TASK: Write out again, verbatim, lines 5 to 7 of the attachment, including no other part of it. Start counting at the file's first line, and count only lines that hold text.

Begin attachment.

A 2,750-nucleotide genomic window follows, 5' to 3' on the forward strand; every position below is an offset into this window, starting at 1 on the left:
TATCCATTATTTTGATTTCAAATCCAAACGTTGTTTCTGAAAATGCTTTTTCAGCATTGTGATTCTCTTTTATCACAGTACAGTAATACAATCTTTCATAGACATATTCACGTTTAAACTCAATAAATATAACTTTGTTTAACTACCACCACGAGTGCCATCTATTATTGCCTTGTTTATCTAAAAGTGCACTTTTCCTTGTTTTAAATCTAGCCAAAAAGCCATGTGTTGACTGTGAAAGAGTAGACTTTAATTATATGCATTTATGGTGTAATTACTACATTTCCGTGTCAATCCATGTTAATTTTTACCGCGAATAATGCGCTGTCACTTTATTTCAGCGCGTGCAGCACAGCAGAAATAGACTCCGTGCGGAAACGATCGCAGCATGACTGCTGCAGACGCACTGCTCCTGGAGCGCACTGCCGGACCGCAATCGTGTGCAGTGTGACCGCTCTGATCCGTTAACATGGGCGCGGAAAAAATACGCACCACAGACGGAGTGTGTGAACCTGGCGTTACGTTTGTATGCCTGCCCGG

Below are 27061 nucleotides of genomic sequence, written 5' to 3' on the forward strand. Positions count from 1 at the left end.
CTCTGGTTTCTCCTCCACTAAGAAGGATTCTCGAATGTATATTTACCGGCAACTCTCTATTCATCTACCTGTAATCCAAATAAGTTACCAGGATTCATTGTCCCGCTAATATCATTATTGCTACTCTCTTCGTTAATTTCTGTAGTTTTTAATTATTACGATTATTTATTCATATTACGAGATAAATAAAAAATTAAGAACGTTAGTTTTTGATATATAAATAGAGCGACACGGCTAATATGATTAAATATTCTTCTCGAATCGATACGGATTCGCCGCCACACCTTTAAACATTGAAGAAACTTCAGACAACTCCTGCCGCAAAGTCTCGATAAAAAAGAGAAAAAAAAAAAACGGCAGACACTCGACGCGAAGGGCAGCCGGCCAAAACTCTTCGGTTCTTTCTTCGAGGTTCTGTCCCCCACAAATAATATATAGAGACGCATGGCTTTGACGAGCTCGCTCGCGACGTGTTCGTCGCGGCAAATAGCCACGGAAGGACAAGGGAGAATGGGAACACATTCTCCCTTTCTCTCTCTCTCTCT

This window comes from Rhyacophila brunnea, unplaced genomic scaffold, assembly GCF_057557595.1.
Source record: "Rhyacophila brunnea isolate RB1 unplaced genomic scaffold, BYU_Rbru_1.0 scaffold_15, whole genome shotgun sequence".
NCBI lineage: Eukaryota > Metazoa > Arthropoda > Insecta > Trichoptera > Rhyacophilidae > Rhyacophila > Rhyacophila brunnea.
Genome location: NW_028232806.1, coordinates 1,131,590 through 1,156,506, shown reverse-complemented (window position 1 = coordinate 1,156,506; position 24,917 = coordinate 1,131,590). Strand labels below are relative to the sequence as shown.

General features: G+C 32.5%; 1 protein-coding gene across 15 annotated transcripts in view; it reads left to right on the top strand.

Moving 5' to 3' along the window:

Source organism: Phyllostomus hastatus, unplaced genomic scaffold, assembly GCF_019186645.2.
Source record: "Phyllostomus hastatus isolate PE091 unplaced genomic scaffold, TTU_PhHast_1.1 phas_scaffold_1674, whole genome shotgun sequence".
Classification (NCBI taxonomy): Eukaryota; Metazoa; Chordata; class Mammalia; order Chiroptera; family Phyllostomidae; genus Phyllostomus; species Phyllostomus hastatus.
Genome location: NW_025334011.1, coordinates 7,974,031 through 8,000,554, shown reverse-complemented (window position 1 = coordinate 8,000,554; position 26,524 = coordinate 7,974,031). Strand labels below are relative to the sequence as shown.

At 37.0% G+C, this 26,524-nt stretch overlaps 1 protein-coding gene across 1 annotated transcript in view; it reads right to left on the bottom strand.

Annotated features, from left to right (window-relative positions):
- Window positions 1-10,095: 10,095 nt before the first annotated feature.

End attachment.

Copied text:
This window comes from Rhyacophila brunnea, unplaced genomic scaffold, assembly GCF_057557595.1.
Source record: "Rhyacophila brunnea isolate RB1 unplaced genomic scaffold, BYU_Rbru_1.0 scaffold_15, whole genome shotgun sequence".
NCBI lineage: Eukaryota > Metazoa > Arthropoda > Insecta > Trichoptera > Rhyacophilidae > Rhyacophila > Rhyacophila brunnea.